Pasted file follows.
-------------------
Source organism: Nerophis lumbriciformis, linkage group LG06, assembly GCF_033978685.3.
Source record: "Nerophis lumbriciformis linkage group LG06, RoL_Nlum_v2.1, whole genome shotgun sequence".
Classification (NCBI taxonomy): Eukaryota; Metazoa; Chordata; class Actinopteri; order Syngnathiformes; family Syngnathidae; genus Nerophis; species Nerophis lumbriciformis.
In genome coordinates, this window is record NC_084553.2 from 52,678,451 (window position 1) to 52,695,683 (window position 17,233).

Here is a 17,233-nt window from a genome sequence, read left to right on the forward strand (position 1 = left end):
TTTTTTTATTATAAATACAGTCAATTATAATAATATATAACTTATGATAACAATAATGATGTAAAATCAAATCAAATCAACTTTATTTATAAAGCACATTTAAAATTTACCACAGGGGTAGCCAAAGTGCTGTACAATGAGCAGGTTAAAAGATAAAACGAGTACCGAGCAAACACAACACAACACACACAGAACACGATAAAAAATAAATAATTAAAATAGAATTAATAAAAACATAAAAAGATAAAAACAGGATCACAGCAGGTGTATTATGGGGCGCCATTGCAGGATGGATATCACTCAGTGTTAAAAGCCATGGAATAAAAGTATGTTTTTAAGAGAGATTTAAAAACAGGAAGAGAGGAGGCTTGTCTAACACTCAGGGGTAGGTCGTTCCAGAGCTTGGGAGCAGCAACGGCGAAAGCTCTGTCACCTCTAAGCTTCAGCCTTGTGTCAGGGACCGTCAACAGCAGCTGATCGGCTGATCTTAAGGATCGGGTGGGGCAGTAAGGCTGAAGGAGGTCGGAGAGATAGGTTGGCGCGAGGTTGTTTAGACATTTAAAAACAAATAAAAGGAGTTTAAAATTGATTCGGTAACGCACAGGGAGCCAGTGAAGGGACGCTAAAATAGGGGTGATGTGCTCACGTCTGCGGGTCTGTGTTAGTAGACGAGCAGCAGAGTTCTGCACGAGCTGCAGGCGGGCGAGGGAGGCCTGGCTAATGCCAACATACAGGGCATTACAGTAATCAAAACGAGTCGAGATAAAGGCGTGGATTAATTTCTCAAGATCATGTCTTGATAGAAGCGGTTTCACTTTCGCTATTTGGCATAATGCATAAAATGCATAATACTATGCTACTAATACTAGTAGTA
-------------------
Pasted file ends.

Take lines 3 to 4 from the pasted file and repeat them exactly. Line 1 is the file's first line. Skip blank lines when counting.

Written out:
Classification (NCBI taxonomy): Eukaryota; Metazoa; Chordata; class Actinopteri; order Syngnathiformes; family Syngnathidae; genus Nerophis; species Nerophis lumbriciformis.
In genome coordinates, this window is record NC_084553.2 from 52,678,451 (window position 1) to 52,695,683 (window position 17,233).